On decomposition and piecewise linearization in petroleum production optimization

On decomposition and piecewise linearization in petroleum production optimization

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Abstract

The contribution of this work may be divided into four parts. The first is related to modeling. A full field production system consisting of many wells, manifolds and pipelines is challenging to describe in a suitable optimization formulation. The approach in this research has been to transform all nonlinearities into piecewise linear approximations. It is then possible to represent the problem as a mixed integer linear problem, which comes with many advantages with respect to solvability.
Content

Maintaining good or optimal operations of large and complex petroleum assets is not a trivial task. There are numerous decisions to be made where many of the decisions affects each other. Relying entirely on human interpretation of data is futile; this means that decision support tools are important for efficient and safe operations. Further, as complexity of the assets has increased over the years, so have the requirements for the tools developed to support operational decisions.    

Decision support tools come in many forms. The simplest ones would only display measurements in a suitable way, and the operators and engineers would then, based on their knowledge and experience make and implement decisions. Often when measurements are noisy or unreliable, a low pass filter or some uncertainty indica- tion may help. Complex decision support tools may embed model-based estimation and optimization. This work targets methods for optimization-based decision sup- port.  

In petroleum assets with rate dependent gas to oil, or water to oil ratios, and with limited gas and/or water handling capacity, it is often a nontrivial task to maximize value throughput. This challenge has been addressed by several commercial and academic actors, as the potential additional values of increased production is large. The motivation for this PhD research has been to attack this real time production optimization problem from a new angle which has many advantages with respect to finding the optimal operational strategy.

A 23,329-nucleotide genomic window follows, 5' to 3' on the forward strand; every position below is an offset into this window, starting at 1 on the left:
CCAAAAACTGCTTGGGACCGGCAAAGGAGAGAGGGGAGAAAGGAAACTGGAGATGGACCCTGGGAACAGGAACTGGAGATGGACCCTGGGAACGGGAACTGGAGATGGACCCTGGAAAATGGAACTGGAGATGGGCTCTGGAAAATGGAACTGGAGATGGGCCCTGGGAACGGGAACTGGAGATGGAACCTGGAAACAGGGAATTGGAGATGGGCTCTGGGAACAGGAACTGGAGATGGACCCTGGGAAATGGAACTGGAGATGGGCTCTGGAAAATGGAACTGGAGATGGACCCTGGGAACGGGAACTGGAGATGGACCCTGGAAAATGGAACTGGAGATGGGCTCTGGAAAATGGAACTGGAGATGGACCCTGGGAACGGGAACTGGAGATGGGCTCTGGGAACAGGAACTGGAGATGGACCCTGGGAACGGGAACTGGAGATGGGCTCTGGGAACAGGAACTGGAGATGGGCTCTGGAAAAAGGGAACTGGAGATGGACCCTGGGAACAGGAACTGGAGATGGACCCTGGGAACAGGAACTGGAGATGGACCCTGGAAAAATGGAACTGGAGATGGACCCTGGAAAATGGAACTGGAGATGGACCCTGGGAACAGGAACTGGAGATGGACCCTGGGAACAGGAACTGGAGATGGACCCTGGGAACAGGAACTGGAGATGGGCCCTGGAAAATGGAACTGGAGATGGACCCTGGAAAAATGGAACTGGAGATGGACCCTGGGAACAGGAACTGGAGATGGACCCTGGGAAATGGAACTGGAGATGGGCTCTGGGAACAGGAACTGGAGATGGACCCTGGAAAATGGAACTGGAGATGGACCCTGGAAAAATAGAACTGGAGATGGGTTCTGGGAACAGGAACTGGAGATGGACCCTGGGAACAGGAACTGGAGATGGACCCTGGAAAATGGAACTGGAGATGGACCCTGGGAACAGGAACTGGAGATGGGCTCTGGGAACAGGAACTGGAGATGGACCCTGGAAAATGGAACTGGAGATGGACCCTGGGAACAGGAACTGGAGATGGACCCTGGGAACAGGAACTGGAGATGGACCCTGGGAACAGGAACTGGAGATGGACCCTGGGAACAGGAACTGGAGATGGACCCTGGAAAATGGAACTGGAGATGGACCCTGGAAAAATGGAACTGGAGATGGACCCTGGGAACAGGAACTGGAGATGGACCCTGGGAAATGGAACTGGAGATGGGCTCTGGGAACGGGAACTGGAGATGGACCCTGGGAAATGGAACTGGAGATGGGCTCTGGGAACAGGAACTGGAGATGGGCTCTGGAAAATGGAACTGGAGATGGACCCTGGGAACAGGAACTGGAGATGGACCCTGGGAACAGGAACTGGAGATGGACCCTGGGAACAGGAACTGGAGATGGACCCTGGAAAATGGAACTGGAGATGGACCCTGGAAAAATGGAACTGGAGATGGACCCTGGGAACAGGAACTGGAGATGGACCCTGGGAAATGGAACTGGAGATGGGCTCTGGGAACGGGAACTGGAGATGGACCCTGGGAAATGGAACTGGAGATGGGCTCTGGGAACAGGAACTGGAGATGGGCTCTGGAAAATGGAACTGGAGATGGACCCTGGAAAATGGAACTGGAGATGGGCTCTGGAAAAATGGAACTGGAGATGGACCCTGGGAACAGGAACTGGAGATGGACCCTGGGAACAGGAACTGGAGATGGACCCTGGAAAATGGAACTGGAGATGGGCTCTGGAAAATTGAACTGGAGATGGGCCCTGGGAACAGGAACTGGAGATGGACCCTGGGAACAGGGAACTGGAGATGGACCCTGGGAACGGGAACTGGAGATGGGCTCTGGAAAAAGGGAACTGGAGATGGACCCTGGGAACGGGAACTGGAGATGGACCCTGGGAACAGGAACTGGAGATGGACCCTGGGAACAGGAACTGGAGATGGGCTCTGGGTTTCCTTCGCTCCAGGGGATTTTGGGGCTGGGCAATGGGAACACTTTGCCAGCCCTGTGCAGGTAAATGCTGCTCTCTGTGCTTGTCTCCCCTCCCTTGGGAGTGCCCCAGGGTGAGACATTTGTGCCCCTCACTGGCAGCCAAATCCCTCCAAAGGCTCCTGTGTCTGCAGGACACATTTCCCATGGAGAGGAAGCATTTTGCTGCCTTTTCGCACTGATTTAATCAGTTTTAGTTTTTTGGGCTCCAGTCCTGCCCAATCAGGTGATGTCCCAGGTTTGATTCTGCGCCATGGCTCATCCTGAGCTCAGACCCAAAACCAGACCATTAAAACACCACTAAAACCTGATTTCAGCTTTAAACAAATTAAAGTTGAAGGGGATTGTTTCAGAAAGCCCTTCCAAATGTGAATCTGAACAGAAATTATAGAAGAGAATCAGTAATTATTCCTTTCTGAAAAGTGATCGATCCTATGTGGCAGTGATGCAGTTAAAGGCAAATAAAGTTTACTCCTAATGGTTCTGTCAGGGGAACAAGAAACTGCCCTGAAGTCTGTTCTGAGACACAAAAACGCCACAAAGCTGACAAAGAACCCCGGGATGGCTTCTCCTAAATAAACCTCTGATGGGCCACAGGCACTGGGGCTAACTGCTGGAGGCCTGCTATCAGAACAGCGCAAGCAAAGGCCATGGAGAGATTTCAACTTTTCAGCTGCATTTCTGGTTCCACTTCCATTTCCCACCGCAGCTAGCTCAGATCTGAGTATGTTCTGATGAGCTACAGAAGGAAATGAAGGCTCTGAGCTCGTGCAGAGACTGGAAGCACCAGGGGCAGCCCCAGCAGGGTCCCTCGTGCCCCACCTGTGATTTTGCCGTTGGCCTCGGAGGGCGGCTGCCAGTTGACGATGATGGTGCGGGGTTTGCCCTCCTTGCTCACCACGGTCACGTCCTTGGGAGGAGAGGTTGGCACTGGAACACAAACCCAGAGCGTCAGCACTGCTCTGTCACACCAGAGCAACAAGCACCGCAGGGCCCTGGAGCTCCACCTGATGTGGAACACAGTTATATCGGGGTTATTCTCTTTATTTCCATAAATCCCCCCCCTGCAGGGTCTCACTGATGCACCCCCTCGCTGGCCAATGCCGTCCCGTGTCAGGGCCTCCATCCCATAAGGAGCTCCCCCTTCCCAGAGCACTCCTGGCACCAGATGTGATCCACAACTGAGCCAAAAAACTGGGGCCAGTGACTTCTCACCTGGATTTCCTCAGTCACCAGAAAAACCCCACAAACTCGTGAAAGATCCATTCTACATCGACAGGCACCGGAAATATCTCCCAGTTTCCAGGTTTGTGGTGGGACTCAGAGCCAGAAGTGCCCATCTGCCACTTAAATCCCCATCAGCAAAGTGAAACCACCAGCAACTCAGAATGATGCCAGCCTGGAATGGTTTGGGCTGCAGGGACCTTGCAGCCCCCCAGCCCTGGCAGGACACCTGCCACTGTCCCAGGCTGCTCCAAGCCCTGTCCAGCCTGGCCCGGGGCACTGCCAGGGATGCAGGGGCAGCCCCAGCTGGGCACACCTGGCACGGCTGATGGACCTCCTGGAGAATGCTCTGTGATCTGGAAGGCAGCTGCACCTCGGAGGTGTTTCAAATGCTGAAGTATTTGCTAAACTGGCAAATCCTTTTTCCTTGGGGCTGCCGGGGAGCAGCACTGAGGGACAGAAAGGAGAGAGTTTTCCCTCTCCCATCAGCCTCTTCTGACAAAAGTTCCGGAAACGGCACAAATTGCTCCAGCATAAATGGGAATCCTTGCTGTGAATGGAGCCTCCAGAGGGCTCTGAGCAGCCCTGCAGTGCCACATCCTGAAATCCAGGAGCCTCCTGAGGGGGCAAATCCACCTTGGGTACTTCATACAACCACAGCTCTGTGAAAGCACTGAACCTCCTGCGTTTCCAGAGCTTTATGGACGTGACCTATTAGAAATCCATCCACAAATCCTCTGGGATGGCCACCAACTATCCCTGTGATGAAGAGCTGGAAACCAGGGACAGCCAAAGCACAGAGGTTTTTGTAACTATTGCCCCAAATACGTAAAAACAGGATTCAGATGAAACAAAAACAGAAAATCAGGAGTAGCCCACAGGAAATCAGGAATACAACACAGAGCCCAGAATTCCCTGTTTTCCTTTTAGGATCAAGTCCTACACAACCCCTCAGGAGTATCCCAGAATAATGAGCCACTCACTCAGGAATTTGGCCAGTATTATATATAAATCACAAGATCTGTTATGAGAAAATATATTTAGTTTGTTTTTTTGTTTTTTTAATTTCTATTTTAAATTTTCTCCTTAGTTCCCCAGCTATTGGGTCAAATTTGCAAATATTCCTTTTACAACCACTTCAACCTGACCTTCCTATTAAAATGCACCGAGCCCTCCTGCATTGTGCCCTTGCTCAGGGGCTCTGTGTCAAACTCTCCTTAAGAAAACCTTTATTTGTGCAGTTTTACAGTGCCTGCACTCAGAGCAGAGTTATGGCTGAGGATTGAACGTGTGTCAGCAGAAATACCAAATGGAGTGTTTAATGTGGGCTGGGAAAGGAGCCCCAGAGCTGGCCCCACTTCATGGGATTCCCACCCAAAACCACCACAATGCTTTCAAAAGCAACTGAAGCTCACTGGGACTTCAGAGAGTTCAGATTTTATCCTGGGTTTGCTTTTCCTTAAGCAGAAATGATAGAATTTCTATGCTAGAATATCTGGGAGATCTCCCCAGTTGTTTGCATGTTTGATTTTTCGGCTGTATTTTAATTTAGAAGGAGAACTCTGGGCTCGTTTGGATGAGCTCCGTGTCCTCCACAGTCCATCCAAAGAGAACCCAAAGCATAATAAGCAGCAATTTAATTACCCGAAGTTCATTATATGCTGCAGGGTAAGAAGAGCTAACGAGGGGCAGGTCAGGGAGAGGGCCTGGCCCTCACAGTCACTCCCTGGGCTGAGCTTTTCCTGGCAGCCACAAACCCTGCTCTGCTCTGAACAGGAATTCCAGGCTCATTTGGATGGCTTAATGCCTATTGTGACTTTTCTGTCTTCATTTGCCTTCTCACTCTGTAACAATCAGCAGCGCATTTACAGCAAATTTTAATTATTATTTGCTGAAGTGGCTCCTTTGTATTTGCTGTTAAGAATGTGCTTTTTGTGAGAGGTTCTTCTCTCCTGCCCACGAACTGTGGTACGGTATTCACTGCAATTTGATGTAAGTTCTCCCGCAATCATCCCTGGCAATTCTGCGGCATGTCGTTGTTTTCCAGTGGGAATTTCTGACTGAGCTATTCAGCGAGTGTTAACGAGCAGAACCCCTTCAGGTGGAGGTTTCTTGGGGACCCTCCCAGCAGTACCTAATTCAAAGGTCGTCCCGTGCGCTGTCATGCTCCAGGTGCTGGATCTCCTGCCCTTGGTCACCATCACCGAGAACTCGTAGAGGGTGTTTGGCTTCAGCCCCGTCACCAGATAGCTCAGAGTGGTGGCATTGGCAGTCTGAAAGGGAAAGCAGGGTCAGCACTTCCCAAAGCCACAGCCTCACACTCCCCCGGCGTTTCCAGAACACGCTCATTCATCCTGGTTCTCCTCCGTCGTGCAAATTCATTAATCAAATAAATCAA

The contribution of this work may be divided into four parts. The first is related to modeling. A full field production system consisting of many wells, manifolds and pipelines is challenging to describe in a suitable optimization formulation. The approach in this research has been to transform all nonlinearities into piecewise linear approximations. It is then possible to represent the problem as a mixed integer linear problem, which comes with many advantages with respect to solvability.  

As the wells usually are clustered in groups, the second contribution is related to exploration of this structure to be able to solve large full field production systems; in our case more than sixty wells. This is done by decomposing the full field problem into sub-problems for each cluster of wells. The coordination between these sub- problems is handled by using Dantzig-Wolfe decomposition theory.  

The decomposed problem naturally lets itself parallelize. Therefore, to further de- crease the solution time, parallelization of the solution algorithm is explored to take advantage of the latter years development in computational architectures.  

Dantzig-Wolfe decomposition theory has certain limitations when the optimization problem contains integer and binary decisions, as is needed when modeling on/off valves and routing of wells. More precisely, it is not an exact method, and can- not guarantee convergence to the optimal solution, even though, for this class of problems it gets fairly close. However, to overcome this flaw, a branch & price algorithm which handles the integer properties, is proposed and implemented. For this problem it provides an optimal solution.

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